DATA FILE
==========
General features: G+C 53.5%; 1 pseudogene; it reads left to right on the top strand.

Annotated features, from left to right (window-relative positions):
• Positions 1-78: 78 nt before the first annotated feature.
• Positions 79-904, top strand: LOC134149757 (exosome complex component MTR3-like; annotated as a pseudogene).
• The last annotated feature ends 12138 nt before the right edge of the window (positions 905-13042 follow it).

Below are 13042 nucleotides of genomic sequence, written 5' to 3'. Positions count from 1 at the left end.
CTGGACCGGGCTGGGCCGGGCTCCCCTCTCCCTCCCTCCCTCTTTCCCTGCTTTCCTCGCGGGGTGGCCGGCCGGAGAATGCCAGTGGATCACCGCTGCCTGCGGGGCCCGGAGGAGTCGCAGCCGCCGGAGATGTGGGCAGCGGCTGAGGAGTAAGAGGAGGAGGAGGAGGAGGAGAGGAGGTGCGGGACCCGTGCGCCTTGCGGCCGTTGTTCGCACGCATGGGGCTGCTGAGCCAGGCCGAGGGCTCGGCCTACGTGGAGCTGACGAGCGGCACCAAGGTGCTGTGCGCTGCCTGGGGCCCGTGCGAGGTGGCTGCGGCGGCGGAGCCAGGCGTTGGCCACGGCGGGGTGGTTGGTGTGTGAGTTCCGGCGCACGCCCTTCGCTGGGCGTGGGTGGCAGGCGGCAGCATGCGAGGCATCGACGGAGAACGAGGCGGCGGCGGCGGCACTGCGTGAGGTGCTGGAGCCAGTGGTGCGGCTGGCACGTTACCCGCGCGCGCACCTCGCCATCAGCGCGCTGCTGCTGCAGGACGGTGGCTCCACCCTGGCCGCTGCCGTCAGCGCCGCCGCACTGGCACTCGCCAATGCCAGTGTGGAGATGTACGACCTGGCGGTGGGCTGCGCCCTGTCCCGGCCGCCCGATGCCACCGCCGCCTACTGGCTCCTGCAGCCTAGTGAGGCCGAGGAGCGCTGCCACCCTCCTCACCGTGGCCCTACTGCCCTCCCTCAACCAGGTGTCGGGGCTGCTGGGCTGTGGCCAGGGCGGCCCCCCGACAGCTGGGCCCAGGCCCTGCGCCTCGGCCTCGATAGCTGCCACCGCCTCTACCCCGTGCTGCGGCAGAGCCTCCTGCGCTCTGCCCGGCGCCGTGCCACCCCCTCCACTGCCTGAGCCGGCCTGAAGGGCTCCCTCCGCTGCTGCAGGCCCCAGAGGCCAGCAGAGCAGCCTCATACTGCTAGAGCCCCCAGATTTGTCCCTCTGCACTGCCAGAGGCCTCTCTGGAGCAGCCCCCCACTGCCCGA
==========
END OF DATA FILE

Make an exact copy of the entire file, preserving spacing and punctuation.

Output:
General features: G+C 53.5%; 1 pseudogene; it reads left to right on the top strand.

Annotated features, from left to right (window-relative positions):
• Positions 1-78: 78 nt before the first annotated feature.
• Positions 79-904, top strand: LOC134149757 (exosome complex component MTR3-like; annotated as a pseudogene).
• The last annotated feature ends 12138 nt before the right edge of the window (positions 905-13042 follow it).

Below are 13042 nucleotides of genomic sequence, written 5' to 3'. Positions count from 1 at the left end.
CTGGACCGGGCTGGGCCGGGCTCCCCTCTCCCTCCCTCCCTCTTTCCCTGCTTTCCTCGCGGGGTGGCCGGCCGGAGAATGCCAGTGGATCACCGCTGCCTGCGGGGCCCGGAGGAGTCGCAGCCGCCGGAGATGTGGGCAGCGGCTGAGGAGTAAGAGGAGGAGGAGGAGGAGGAGAGGAGGTGCGGGACCCGTGCGCCTTGCGGCCGTTGTTCGCACGCATGGGGCTGCTGAGCCAGGCCGAGGGCTCGGCCTACGTGGAGCTGACGAGCGGCACCAAGGTGCTGTGCGCTGCCTGGGGCCCGTGCGAGGTGGCTGCGGCGGCGGAGCCAGGCGTTGGCCACGGCGGGGTGGTTGGTGTGTGAGTTCCGGCGCACGCCCTTCGCTGGGCGTGGGTGGCAGGCGGCAGCATGCGAGGCATCGACGGAGAACGAGGCGGCGGCGGCGGCACTGCGTGAGGTGCTGGAGCCAGTGGTGCGGCTGGCACGTTACCCGCGCGCGCACCTCGCCATCAGCGCGCTGCTGCTGCAGGACGGTGGCTCCACCCTGGCCGCTGCCGTCAGCGCCGCCGCACTGGCACTCGCCAATGCCAGTGTGGAGATGTACGACCTGGCGGTGGGCTGCGCCCTGTCCCGGCCGCCCGATGCCACCGCCGCCTACTGGCTCCTGCAGCCTAGTGAGGCCGAGGAGCGCTGCCACCCTCCTCACCGTGGCCCTACTGCCCTCCCTCAACCAGGTGTCGGGGCTGCTGGGCTGTGGCCAGGGCGGCCCCCCGACAGCTGGGCCCAGGCCCTGCGCCTCGGCCTCGATAGCTGCCACCGCCTCTACCCCGTGCTGCGGCAGAGCCTCCTGCGCTCTGCCCGGCGCCGTGCCACCCCCTCCACTGCCTGAGCCGGCCTGAAGGGCTCCCTCCGCTGCTGCAGGCCCCAGAGGCCAGCAGAGCAGCCTCATACTGCTAGAGCCCCCAGATTTGTCCCTCTGCACTGCCAGAGGCCTCTCTGGAGCAGCCCCCCACTGCCCGA